The 9th of January was the official handover of the European cultural capitals at the Acropolis Museum in Athens. The new cities for 2023 have already been named and awarded a unique glass sculpture made by Luxembourgish artist, Pascale Seil!
Each year, new capitals are selected to be the European Capital of Culture of the year. In 2022, Esch/Alzette (Luxembourg), Kaunas (Lithuania) and Novi Sad (Serbia) had been chosen to represent Europe’s cultural identity. 2023 will see the cities of Elefsina (Greece), Timișoara (Romania) and Veszprém-Balaton (Hungary) becoming the new European Capitals of Culture. This handover was held in Athens, which was actually the first capital to become European Capital of Culture (ECoC) in 1985. The aim was to bring European citizens closer together by emphasising the rich diversity of European cultures and raising awareness of their shared history and values.
To illustrate the handover between capitals, a work of art by the Luxembourgish glass artist Pascale Seil (“Made by Seil”) was created to symbolise the shared history among European countries. The evening ended with an artistic performance, a “tacet”, by the Greek-English dancer Rhiannon Morgan from Luxembourg as well and the Greek-French accordion player Servane Io Le Moller from Athens, who participated in the cultural programme of Esch2022 (“DifferDanceDays”).
A unique glass sculpture symbolising unity
Pascale Seil’s work of art entitled “The Bull” is inspired by Greek mythology, where Zeus transforms himself into a white bull to kidnap a girl called Europa, to whom the continent owes its name. The bull’s horns embody power whereas the round shape of the circle underneath conveys perfection and infinity. The sculpture is composed of 47 layers of coloured glass, each representing one of the European countries. The twisting motion of the colours stand for transparency, lightness as well as movement. Nevertheless, Europe’s colours (blue and yellow) stand out the most.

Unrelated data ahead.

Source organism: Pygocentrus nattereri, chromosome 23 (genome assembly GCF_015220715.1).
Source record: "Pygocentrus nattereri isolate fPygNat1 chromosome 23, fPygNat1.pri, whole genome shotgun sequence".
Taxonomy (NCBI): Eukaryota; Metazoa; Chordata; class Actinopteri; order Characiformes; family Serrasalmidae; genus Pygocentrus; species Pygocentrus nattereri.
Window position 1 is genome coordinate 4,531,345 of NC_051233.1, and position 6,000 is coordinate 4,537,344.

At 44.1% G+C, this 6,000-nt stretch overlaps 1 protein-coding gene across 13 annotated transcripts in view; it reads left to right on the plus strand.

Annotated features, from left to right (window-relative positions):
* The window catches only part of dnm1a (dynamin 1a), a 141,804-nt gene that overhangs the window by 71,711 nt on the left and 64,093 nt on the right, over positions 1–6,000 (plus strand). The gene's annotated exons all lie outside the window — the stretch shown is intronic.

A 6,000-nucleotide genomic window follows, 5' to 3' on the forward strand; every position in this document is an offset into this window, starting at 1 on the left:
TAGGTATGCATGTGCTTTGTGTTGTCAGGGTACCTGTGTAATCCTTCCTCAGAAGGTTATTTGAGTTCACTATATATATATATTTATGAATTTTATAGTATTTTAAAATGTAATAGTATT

In our interview for the summer edition (2022) of KACHEN magazine, Pascale Seil explained that she first discovered glasswork at the School of Decorative Arts in Strasbourg while specialising in ceramics. She then spent two years learning various techniques of the glassmaking profession. She enjoys the immediacy of the work as glass eventually dries and stays fixed. The process of glassmaking is also quite dynamic as at least two people are required: one who blows and the other who turns to shape the glass. Communication is thus crucial! Colours also play an important role as seen in “The Bull”, where she likes to mix transparency and colours.
All in all, we are eager to see the new projects from the Capitals of Cultures and delighted that Luxembourgish artists have been represented in the official handover for 2023.
Pictures: Eleusis 2023 Handover